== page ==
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January 4, 2012
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Should Christians be tolerant?

Journal Entry: Wed Jan 4, 2012, 4:06 PM
Should Christians be tolerant?


Today tolerance is being redefined to mean that all views are equally valid and all lifestyles equally appropriate. As such, the notion that Jesus is the only way is vilified as the epitome of intolerance. Rather than capitulating to culture, Christians must be equipped to expose the flaws of today's tolerance, while simultaneously exemplifying true tolerance.

First, to say all views are equally valid sounds tolerant but in reality is a contradiction in terms. If indeed all views are equally valid then the Christian view must be valid. The Christian view, however, holds that not all views are equally valid. Thus, the redefinition of tolerance in our culture is a self-refuting proposition. Moreover, we do not tolerate people with whom we agree; we tolerate people with whom we disagree. If all views were equally valid, there would be no need for tolerance.

Furthermore, today's redefinition of tolerance leaves no room for objective moral judgments. A modern terrorist could be deemed as virtuous as a Mother Teresa. With no enduring reference point, societal norms are being reduced to mere matters of preference. As such, the moral basis for resolving international disputes and condemning such intuitively evil practices as genocide, oppression of women, and child prostitution is being seriously compromised.

Finally, in light of its philosophically fatal features, Christians must reject today's tolerance and revive true tolerance. True tolerance entails that, despite our differences, we treat every person we meet with the dignity and respect due them as those created in the image of God. True tolerance does not preclude proclaiming the truth, but it does mandate that we do so with gentleness and with respect (cf. 1 Peter 3:15-16). In a world that is increasingly intolerant of Christianity, Christians must exemplify tolerance without sacrificing truth. Indeed, tolerance when it comes to personal relationships is a virtue, but tolerance when it comes to truth is a travesty.

Jude 1:22-23:
"Be merciful to those who doubt; snatch others from the fire and save them; to others show mercy, mixed with fear--hating even the clothing stained by corrupted flesh."

__

For further study, see Paul Copan, "True for You, But Not for Me": Deflating the Slogans That Leave Christians Speechless (Minneapolis: Bethany House Publishers, 1998); see also Josh McDowell and Bob Hostetler, The New Tolerance (Wheaton, IL: Tyndale House Publishers, 1998).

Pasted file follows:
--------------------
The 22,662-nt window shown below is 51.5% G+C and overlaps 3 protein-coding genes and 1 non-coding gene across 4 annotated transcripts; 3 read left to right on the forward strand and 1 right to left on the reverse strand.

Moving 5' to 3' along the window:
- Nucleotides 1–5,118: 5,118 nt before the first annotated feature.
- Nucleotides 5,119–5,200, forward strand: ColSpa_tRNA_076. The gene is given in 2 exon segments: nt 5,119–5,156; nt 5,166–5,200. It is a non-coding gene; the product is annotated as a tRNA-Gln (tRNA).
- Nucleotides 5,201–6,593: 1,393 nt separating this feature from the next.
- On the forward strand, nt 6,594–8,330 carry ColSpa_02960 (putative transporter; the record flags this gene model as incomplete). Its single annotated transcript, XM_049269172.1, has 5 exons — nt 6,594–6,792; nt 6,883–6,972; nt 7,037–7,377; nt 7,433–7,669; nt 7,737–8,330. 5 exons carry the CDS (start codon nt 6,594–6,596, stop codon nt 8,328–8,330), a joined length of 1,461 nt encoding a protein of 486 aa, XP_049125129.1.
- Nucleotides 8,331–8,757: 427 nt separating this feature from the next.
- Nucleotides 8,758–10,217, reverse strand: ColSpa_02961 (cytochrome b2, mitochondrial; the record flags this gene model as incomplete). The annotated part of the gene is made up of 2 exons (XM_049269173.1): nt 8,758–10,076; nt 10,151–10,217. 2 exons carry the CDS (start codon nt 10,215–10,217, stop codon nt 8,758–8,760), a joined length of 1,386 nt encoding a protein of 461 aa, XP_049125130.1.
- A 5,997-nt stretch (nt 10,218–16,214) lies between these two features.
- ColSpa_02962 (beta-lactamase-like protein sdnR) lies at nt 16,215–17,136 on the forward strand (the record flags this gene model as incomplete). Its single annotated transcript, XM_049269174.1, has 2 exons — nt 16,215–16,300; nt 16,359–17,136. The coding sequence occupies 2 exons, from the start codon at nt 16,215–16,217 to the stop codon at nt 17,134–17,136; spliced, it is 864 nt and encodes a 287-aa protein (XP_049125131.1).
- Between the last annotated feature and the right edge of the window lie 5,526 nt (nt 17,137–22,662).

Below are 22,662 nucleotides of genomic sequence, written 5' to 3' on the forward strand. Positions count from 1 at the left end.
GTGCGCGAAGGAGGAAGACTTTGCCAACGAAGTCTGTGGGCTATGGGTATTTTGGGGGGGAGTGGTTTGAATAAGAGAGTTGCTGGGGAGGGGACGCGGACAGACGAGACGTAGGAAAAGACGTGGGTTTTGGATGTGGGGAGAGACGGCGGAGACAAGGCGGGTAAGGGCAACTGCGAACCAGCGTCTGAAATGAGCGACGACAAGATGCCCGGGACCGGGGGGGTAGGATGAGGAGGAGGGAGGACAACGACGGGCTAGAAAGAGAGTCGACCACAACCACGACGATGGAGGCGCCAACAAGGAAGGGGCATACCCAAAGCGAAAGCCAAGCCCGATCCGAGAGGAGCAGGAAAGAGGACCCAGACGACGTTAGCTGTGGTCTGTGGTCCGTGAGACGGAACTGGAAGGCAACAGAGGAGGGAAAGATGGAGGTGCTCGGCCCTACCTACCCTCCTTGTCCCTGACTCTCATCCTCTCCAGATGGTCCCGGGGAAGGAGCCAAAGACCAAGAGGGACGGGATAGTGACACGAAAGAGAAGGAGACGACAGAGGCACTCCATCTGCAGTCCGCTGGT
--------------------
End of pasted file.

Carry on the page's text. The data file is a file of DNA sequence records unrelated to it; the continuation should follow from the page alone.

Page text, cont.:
__

This question has been contributed from The Complete Bible Answer Book - Author: Hank Hanegraaff.


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:iconmagicalpouchofmagic:
MagicalPouchOfMagic Featured By Owner Dec 16, 2013  Student Filmographer
How about we all love each other? :I That's what Jesus wants.  According to Christian standards, he loves everyone and so should everyone else
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:icongwenvar:
Gwenvar Featured By Owner Jun 28, 2013   General Artist
"A modern terrorist could be deemed as virtuous as a Mother Teresa. With no enduring reference point"

And who the hell told you, that there are no reference point? The reference point is being hurtful or not. And by that reference point, homophobes are immoral, not the gays.

And you know, that statement is kinda ironic, cuz you comparing terrorists to gays, when you're the actual people who advocating to hurt people, which terrorists do...
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:iconlevite:
levite Featured By Owner Jul 1, 2013   Artist
I am a bit confused about your comment and how you connected your allegations. Kindly review the article again, as NEVER in this article did we direct it simply to homosexual practices or gay's for that matter. The article addresses "sin in general" or something EVERY HUMAN BEING is guilty.  The Bible says that for we have ALL sinned, we have all fallen short of the grace of God and it is precisely for this reason that Christ had to give himself in ransom for our sins.

However, I will attempt to address some of your concerns. Let me point out that many individuals use the word "homophobe" just as anyone who would use the hypothetical word "christophobe".  The word homophobe is blankly used simply as an attempt ad-hominem attack or name-calling of anyone who disagrees with the practice of homosexuality.  Often it is a word used out of context as absurd as calling a Redaphobe someone who disagrees with Red as a color.  More importantly, as Christians, it is should never be us who define what is moral or not -- we have a final arbitrator in the Bible who establishes what practice is immoral or not. 

Regarding the statement with Mother Theresa, it was used in a ironic sense, not in a factual one to state that today's redefinition of tolerance leaves no room for objective moral judgments, making such allegations of absurdity.